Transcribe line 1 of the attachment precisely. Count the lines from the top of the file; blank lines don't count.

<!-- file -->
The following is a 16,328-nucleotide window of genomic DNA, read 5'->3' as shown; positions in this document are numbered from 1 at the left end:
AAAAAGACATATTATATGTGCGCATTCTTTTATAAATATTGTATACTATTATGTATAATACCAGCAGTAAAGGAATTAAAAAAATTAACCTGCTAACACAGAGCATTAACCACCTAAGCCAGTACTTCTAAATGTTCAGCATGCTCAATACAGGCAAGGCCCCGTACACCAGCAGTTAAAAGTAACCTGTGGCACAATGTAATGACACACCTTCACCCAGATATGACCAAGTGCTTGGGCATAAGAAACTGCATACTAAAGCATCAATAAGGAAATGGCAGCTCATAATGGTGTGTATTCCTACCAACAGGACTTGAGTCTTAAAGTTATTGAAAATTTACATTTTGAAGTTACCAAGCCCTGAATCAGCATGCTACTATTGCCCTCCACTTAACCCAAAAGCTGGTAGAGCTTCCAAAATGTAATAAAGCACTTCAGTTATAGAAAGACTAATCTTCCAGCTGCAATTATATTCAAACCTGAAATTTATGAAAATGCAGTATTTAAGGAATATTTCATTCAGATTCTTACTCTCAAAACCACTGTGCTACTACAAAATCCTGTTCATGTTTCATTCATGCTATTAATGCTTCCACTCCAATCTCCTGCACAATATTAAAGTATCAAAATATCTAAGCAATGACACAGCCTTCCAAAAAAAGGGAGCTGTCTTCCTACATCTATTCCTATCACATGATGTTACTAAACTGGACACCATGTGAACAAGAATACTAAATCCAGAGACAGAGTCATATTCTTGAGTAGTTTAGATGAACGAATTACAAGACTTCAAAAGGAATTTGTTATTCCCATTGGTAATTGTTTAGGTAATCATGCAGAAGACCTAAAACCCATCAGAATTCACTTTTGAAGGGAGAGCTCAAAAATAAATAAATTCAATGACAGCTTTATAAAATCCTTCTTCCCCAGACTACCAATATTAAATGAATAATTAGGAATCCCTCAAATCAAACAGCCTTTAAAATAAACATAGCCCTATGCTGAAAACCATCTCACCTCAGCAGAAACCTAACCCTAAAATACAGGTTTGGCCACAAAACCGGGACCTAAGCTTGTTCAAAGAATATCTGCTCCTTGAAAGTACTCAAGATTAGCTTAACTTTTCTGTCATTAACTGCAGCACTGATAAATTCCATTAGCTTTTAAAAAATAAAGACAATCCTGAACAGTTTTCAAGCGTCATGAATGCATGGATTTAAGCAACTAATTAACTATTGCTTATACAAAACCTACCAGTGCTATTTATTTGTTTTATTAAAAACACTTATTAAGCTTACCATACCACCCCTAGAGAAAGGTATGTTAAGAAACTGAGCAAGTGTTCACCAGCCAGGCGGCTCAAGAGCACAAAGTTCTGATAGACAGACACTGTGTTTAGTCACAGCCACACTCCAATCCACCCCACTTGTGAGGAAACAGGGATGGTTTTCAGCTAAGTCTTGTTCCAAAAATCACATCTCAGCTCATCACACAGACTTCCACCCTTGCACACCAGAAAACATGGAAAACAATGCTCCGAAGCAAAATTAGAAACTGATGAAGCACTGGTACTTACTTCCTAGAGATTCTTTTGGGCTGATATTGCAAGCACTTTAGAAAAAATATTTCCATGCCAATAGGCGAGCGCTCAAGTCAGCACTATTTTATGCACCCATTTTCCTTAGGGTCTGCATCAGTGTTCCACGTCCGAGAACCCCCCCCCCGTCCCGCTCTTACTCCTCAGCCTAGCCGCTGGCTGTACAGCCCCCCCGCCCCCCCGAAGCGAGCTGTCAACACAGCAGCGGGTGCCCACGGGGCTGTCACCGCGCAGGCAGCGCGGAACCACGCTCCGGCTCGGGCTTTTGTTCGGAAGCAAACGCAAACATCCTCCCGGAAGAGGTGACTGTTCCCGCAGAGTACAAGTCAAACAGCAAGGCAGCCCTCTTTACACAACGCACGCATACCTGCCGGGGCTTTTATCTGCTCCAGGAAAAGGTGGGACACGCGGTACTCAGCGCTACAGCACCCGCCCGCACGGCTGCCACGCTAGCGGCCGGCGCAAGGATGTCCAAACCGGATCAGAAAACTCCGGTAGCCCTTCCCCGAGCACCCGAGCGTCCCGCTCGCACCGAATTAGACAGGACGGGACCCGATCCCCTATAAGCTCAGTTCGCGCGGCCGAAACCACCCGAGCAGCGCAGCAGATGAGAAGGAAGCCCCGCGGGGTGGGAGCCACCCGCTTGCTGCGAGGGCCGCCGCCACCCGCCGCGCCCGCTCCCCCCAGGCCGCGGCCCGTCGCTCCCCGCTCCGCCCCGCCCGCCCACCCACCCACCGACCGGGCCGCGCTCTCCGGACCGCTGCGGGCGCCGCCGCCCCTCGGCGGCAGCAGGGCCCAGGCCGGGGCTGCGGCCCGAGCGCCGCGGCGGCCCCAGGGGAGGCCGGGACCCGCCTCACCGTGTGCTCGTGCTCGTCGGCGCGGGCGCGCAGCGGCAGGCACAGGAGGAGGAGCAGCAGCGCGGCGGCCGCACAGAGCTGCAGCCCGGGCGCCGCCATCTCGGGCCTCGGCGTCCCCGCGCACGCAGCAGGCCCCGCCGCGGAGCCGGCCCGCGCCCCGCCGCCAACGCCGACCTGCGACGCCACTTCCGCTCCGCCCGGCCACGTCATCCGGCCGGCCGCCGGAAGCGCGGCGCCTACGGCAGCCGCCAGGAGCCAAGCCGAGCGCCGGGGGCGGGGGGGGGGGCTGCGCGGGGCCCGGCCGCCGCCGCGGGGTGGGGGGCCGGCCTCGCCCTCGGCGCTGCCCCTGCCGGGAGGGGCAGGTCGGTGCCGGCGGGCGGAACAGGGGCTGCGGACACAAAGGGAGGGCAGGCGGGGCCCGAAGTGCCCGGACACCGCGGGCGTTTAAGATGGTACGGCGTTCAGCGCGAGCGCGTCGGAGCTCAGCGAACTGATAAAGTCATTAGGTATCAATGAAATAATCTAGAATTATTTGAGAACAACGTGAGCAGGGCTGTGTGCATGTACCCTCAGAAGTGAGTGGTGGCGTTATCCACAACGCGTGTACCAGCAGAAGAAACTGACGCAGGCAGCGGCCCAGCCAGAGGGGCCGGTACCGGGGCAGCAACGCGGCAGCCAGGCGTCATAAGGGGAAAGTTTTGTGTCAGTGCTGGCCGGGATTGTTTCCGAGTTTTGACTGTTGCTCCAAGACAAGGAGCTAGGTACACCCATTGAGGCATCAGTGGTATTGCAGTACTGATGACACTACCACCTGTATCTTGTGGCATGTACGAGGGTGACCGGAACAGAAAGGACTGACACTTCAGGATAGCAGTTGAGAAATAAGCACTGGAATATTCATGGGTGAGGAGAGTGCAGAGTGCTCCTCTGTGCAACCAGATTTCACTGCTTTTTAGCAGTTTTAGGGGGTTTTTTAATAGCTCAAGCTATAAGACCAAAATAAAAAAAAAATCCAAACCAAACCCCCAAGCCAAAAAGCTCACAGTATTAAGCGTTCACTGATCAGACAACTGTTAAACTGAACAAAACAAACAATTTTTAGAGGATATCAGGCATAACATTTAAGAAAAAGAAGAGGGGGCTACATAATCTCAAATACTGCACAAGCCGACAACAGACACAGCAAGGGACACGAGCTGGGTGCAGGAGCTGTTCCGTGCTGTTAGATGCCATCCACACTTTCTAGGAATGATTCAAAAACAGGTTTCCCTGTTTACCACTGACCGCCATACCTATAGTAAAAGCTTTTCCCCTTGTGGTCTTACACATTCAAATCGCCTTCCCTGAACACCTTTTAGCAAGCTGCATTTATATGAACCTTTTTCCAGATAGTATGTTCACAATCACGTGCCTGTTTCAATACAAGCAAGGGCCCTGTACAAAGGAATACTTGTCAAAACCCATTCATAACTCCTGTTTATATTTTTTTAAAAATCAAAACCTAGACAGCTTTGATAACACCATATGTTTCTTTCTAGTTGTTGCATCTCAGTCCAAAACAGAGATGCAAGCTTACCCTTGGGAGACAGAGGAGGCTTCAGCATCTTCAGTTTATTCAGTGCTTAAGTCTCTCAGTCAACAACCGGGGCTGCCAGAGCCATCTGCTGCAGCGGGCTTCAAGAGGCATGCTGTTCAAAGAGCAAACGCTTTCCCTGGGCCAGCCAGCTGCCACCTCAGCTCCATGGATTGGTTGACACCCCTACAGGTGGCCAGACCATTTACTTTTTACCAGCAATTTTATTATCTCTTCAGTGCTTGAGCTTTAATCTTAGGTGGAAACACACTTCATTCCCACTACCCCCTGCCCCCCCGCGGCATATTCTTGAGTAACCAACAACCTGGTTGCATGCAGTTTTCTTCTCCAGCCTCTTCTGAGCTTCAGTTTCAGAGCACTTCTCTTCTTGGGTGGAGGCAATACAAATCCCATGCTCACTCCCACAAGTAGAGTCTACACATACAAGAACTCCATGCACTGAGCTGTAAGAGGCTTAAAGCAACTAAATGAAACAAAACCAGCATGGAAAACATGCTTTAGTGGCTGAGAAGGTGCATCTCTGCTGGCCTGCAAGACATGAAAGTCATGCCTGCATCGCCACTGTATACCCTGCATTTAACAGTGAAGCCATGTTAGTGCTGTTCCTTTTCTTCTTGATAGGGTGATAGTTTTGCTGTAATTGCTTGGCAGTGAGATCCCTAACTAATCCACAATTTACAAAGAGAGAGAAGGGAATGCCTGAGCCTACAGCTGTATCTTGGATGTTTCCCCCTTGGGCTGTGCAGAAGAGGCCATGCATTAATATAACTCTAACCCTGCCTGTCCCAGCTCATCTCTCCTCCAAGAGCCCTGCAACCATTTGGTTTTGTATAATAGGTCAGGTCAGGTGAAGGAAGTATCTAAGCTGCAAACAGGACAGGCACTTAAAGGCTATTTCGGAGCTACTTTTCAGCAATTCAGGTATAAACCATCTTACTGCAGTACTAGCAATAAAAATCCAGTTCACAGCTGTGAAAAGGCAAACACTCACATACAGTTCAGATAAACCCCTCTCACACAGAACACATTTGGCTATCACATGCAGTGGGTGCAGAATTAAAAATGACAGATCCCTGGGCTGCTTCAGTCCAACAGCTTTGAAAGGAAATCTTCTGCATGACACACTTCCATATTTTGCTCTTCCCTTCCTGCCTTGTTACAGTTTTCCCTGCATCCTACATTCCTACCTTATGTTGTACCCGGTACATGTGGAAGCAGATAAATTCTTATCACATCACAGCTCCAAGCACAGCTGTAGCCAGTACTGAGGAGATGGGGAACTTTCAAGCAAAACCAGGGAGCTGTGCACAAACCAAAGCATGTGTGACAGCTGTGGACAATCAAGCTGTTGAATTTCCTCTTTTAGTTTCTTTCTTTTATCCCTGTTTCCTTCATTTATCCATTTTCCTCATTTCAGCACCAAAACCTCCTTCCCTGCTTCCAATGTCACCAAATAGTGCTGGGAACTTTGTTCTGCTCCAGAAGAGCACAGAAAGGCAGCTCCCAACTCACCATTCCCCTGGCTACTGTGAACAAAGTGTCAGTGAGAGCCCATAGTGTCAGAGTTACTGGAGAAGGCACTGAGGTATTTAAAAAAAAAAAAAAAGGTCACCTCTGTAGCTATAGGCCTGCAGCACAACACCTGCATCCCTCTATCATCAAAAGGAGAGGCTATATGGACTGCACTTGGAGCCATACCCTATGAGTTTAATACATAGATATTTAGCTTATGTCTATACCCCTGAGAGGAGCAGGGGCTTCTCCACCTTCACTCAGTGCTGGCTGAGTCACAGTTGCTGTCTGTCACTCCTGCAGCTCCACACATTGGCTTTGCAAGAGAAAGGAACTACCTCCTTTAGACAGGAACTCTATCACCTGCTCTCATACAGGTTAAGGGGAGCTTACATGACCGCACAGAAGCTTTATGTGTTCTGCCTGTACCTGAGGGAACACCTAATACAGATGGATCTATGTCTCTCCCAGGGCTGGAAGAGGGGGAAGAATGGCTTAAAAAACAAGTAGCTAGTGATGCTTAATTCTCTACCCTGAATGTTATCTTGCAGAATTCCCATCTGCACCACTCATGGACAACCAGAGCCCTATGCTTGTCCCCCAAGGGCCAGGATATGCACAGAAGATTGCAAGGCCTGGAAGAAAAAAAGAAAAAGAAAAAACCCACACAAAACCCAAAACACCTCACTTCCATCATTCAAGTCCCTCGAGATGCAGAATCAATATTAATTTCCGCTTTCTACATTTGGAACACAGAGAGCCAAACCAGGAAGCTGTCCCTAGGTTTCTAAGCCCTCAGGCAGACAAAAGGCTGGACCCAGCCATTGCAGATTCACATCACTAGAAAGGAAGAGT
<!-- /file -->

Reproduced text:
The following is a 16,328-nucleotide window of genomic DNA, read 5'->3' as shown; positions in this document are numbered from 1 at the left end: